ginger, celery, or fennel seed. Make enough for a few days and store it
in the refrigerator.
Indications and Dosage: During illness, when solid food is not desirable,
drink 3-4 cups of the warm broth (add less barley and more water to make
broth). For degenerative immune conditions, eat 1-2 small bowls per day,
and drink the broth as desired. For autoimmune diseases such as allergies,
lupus, diabetes, and hepatitis accompanied by fatigue, weakness, or autoimmune
conditions, eat the soup when desired, or drink the broth. This soup can
be used upon occasion (1-2 times per week) for general tonification and
may help to increase stamina.
Table 1: Sources of Medicinal Fungi
Table 2: Use Summary of Major Medicinal Mushrooms: Arranged by Species
Table 3: Medicinal Mushroom Uses: Arranged by Symptom or Condition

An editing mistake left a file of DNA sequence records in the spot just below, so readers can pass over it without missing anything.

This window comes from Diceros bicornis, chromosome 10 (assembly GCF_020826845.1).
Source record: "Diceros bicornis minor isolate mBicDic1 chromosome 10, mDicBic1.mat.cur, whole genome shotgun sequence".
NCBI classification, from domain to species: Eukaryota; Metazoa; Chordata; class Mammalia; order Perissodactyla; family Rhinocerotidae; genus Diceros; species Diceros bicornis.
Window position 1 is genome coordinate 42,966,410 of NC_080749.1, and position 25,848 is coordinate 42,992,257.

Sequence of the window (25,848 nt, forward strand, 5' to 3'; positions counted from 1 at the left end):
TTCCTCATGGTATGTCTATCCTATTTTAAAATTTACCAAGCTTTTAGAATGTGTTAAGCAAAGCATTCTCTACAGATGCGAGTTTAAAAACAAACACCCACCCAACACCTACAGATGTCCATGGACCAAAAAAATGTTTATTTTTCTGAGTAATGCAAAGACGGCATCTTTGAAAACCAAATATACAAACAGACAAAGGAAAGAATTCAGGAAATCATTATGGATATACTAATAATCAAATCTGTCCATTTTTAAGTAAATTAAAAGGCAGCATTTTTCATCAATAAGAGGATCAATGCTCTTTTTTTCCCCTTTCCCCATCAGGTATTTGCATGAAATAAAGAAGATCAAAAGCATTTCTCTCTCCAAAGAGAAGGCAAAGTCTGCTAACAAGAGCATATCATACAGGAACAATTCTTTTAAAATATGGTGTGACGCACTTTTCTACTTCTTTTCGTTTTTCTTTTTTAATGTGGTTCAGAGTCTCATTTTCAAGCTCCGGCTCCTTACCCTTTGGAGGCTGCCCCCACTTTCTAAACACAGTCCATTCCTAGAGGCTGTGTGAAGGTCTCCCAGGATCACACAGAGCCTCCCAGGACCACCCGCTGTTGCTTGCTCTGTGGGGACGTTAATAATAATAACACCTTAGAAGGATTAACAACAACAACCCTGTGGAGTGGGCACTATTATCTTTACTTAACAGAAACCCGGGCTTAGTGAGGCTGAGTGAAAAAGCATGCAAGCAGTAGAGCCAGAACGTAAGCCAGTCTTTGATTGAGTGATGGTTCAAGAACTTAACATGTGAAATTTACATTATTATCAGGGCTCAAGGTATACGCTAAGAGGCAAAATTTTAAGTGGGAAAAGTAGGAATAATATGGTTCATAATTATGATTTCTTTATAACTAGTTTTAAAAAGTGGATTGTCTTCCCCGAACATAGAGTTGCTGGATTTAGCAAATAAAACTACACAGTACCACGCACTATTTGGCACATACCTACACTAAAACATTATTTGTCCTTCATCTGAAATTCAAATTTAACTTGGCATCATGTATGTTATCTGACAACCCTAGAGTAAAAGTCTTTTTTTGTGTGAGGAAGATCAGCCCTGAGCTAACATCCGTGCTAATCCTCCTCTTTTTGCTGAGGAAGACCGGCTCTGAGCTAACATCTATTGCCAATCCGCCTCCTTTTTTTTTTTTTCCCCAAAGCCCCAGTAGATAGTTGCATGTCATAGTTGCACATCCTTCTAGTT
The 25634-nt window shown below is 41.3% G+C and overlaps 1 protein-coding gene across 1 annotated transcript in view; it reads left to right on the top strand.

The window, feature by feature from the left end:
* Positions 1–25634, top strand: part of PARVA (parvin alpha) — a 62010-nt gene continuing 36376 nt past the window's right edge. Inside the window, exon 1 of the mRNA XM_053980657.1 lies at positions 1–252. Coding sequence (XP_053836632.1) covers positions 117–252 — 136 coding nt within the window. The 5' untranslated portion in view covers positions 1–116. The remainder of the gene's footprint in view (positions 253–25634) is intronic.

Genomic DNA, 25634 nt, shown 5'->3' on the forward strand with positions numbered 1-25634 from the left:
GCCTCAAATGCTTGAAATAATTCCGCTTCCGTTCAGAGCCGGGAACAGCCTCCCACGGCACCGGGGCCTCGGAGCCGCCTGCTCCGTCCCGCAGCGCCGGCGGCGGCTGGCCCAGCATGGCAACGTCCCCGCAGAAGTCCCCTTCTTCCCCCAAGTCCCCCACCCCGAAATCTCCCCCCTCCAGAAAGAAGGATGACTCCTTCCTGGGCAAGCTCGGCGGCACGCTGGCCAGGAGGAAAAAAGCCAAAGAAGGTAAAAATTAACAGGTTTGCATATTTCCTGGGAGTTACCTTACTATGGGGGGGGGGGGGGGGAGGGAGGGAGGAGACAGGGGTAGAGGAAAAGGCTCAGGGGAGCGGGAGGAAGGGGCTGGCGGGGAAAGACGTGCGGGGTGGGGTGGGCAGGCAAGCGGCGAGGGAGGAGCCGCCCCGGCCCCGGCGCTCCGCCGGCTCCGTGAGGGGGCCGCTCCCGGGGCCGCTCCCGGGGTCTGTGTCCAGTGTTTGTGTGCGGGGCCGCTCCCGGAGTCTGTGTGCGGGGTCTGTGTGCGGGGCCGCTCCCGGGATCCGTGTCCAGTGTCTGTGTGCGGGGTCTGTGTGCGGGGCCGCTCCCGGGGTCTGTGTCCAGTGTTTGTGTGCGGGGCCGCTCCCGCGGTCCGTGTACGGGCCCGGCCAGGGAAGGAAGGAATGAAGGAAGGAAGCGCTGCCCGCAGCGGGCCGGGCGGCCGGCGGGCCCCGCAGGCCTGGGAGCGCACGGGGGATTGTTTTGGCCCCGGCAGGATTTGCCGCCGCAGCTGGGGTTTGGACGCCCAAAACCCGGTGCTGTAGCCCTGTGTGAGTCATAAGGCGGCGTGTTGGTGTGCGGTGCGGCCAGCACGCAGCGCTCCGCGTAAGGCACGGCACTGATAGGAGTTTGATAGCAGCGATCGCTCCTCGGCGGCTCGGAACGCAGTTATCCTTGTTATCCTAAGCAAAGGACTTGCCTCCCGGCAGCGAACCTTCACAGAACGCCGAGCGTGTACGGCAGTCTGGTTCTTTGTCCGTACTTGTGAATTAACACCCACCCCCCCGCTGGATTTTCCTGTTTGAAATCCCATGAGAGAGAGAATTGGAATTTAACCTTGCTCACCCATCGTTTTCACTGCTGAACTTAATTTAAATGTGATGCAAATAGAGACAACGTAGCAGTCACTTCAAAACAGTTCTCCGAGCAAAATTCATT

P.O. Box 7634
Olympia, WA 98507
1338 Cyperus St.
Oakland, CA 94607
Chinese herbs in bulk, extracts and other herbal products
RECOMMENDED READING LIST
Medicinal Mushrooms by Christopher Hobbs
Kombucha by Christopher Hobbs
Manual on Mushroom Cultivation by Peter Oei.
Mushrooms in the Garden by Helmut Steineck.
The Shiitake Growers Handbook by P. Przlbylowicz and J. Donoghue.
The Mushroom Cultivator by P. Stamets and J. Chilton.
Growing Shiitake Mushrooms in a Continental Climate by Mary Ellen
Kozak and J. Krawczyk.
Cultivating Edible Fungi by P.J. Wuest.
Mushrooms Demystified by David Arora.
All That the Rain Promises and More by David Arora.
Rainbow Light Herbal Systems
Medicinal Mushrooms Christopher Hobbs, L.Ac., A.H.G. 6